Shane’s Account


Shane telling his story in our make-shift office

Rangjung Yeshe Institute student and former US army squad medic Shane Basse from Portland, Oregon called in at our makeshift office to tell us that he’d managed to track down and assist little Khandro, a critically injured 12-year old whom he’d helped evacuate by helicopter from the Yolmo village of Jatan, above Melamchi Bazaar.

He’d followed the packed chopper down by jeep, along with as many of the relatives as could cram in. He wanted to do all in his power to help ensure the survival of little Khandro, who he knew was just hours from death.

Once in Kathmandu, it had taken a search of 14 hours non-stop, round hospitals, military bases and the airport, but eventually he found her at Bir Hospital.

Khandro’s leg had been amputated and she would survive, and after giving us his report Shane was planning to head back up to the village to tell her father that his daughter would be alright, and that the cost of her treatment and her prosthetic leg would be covered through the generosity of Handicap International.

This brave father had helped Shane carry his daughter down on a bamboo stretcher to an evacuation point, but had declined to go with her to Kathmandu. Instead, he entrusted her to the care of her aunt and uncle (who were accompanying her cousin, their six-year old daughter Gyalmo, also badly injured). He was anxious to locate his mother’s body. His wife, Khandro’s mother, had already died in the quake.

Destruction in Khandro's village

Destruction in Khandro’s village

The story started the previous day, when Shane and the rest of our team arrived in the village, 72 hours after the first earthquake struck. They were met by a scene of utter devastation, total desolation. There were only two houses left standing. There were eighty survivors (out of a population of “a few hundred”) and none of the bodies had been cremated or even moved from where they had fallen. The survivors were just sitting together in hopelessness and shock. Many of them had terrible injuries. Not a single person there knew what to do. The stench from the decomposing bodies was almost unbearable. The second-last standing house collapsed moments after the team arrived.

Shane described trying to “jolt them awake,” to rouse at least some of them from their shock and get them moving. He could see the vast scale of the injuries, the huge open head wounds already badly infected and thick with yellow pus. It was clear that they were running out of time and that many of the injured needed to get to hospital. But these devastated people simply couldn’t grasp the urgency in his words, or the danger they were in if they didn’t get themselves off the mountain. They kept saying they were fine just waiting as they were for the helicopter that they were sure would soon come.

Eventually, as they watched our volunteers get to work, splitting into two teams – one building bamboo stretchers and the other treating the casualties in what quickly became a field clinic – some of the able bodied villagers slowly began to recover their sense of survival and engage in what was happening.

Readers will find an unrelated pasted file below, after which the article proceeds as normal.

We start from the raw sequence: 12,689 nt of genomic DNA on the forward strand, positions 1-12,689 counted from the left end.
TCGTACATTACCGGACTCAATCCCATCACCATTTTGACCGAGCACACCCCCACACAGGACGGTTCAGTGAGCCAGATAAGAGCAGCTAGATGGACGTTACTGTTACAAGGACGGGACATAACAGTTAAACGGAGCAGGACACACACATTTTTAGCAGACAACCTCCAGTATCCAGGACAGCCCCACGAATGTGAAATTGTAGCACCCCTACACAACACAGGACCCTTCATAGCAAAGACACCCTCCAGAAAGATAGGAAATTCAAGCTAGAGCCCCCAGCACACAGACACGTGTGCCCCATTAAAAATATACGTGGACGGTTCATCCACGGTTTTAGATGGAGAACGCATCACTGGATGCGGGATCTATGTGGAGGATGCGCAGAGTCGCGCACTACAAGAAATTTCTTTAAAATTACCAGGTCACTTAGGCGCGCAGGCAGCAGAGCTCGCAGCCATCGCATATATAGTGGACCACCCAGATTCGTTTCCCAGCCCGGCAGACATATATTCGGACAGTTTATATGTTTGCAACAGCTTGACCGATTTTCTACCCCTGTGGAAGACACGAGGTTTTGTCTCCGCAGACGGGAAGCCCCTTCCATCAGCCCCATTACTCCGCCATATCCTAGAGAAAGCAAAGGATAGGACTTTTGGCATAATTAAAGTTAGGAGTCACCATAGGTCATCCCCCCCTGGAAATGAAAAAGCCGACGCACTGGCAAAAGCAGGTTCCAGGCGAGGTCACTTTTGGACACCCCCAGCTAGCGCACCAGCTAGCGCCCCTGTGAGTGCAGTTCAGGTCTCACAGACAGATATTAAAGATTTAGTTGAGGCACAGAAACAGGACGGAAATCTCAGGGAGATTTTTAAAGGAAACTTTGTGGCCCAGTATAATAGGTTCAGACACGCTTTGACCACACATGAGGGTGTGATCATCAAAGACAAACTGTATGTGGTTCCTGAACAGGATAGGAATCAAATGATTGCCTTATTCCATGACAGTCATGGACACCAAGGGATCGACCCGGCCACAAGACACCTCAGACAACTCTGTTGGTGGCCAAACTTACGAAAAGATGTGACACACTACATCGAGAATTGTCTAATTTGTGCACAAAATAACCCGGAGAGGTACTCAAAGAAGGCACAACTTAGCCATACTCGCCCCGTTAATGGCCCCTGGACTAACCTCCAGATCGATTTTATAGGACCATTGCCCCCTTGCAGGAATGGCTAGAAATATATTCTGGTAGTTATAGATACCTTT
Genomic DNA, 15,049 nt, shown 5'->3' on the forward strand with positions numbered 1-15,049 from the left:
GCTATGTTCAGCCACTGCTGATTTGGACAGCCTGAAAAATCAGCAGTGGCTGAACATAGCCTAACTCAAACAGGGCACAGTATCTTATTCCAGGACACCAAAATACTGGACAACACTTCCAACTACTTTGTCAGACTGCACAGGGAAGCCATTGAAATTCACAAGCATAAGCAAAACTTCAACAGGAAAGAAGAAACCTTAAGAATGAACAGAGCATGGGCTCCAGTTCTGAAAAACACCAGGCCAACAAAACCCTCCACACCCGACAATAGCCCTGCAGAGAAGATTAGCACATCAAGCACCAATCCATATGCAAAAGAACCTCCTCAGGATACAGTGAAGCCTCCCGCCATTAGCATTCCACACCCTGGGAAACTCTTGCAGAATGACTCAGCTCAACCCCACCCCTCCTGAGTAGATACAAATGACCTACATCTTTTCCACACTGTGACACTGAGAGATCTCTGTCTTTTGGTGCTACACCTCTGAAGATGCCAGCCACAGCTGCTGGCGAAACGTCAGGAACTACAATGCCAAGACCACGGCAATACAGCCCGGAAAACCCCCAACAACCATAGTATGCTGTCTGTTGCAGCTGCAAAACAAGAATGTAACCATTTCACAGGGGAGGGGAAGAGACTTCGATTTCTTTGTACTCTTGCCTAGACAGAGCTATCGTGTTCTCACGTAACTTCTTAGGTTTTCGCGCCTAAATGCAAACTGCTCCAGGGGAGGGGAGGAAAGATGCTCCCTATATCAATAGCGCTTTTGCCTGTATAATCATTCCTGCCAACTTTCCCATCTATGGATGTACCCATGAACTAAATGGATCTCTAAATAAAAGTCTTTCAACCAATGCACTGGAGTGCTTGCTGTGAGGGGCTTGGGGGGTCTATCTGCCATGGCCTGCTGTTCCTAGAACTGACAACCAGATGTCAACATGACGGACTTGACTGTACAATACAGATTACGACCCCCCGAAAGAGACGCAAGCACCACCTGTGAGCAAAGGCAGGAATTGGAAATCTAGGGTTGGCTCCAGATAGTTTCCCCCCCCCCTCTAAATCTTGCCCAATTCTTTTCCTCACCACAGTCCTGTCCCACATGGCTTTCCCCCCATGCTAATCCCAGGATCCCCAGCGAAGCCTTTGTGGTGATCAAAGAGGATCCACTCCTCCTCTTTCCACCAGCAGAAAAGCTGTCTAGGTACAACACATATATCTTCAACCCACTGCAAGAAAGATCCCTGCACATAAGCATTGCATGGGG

Carrying Khandro down the mountain

As Shane and others set off down the mountain towards the military helipad, carrying the three most critically injured (all of them children) on stretchers between them, the villagers began to follow suit. All those who needed to get to hospital were carried down in the same way.

Once at the helipad, with time running and Khandro’s life hanging in the balance, they waited for three helpless hours – a large crowd watching military helicopters flying by in rapid succession, all their injured in critical condition.

Finally an official turned up in a jeep and started shouting orders. Shane asked him who he was and – once he learned that he was the local MP and these his constituents – he took him straight over to where Khandro lay and introduced her as his most critically injured constituent.

This seemed to have a magical effect. The MP took one look at Khandro, barked an order to the lieutenant colonel at his side and pointed up at the closest military helicopter. It took just a brief command via walkie talkie and the chopper turned right round as they watched, coming in to land beside them. All those needing immediate evacuation got safely away, mission accomplished.

Next steps

Shane has gone back up from Kathmandu to the village, to find Khandro’s father. The mission became personal for him, with little Khandro, and he wants to make sure that her family is alright. He wants to counter the hopelessness. He speaks in terms of supporting Khandro’s future. He wants to raise money for the rebuilding of homes in the village. He is also thinking about delivering a little first aid and sanitation training in the village before he moves on to help out somewhere else.

A first year student in Buddhist Studies at Rangjung Yeshe Institute, Shane has also studied theology and philosophy in the past, on and off, but he was saying that it was his military training and his tours in Iraq and Afghanistan that prepared him for what needed to be done. He was deeply grateful to be equipped to help. And we have heard from others in the team that he stepped up to the task magnificently.

See this newspaper article. 

Written by CGLF


Birgit Barwitzki

All of your stories and pictures are so important they give the disaster faces and so we here in the fare west are not able to forget and go nto things as usual. It keeps Nepal in our mind, in our soul. My English is too bad to explain what I mean. I send you all my love and my prayers and I wish fervently that you don´t stop with your aid, that you get enough money for it and also for your own buildings so that the lessons can go on.
From heart


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